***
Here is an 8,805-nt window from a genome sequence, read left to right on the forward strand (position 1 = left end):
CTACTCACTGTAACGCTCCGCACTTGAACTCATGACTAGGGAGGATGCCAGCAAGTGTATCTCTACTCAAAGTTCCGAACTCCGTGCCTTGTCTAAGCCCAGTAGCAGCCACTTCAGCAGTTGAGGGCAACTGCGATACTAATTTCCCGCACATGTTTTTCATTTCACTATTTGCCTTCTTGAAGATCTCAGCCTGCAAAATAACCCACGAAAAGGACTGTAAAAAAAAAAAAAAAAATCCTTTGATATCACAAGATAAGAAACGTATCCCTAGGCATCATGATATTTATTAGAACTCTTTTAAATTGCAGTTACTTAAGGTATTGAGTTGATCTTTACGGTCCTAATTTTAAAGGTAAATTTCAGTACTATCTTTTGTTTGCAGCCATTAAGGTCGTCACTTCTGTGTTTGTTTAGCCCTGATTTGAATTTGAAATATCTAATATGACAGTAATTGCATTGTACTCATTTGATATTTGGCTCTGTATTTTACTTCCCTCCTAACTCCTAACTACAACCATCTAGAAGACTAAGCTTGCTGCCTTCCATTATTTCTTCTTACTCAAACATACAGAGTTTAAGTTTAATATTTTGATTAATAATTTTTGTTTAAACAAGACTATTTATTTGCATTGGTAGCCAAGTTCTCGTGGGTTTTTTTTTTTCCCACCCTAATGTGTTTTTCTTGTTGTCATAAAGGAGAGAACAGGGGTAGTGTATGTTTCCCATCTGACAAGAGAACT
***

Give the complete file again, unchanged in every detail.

Here is an 8,805-nt window from a genome sequence, read left to right on the forward strand (position 1 = left end):
CTACTCACTGTAACGCTCCGCACTTGAACTCATGACTAGGGAGGATGCCAGCAAGTGTATCTCTACTCAAAGTTCCGAACTCCGTGCCTTGTCTAAGCCCAGTAGCAGCCACTTCAGCAGTTGAGGGCAACTGCGATACTAATTTCCCGCACATGTTTTTCATTTCACTATTTGCCTTCTTGAAGATCTCAGCCTGCAAAATAACCCACGAAAAGGACTGTAAAAAAAAAAAAAAAAATCCTTTGATATCACAAGATAAGAAACGTATCCCTAGGCATCATGATATTTATTAGAACTCTTTTAAATTGCAGTTACTTAAGGTATTGAGTTGATCTTTACGGTCCTAATTTTAAAGGTAAATTTCAGTACTATCTTTTGTTTGCAGCCATTAAGGTCGTCACTTCTGTGTTTGTTTAGCCCTGATTTGAATTTGAAATATCTAATATGACAGTAATTGCATTGTACTCATTTGATATTTGGCTCTGTATTTTACTTCCCTCCTAACTCCTAACTACAACCATCTAGAAGACTAAGCTTGCTGCCTTCCATTATTTCTTCTTACTCAAACATACAGAGTTTAAGTTTAATATTTTGATTAATAATTTTTGTTTAAACAAGACTATTTATTTGCATTGGTAGCCAAGTTCTCGTGGGTTTTTTTTTTTCCCACCCTAATGTGTTTTTCTTGTTGTCATAAAGGAGAGAACAGGGGTAGTGTATGTTTCCCATCTGACAAGAGAACT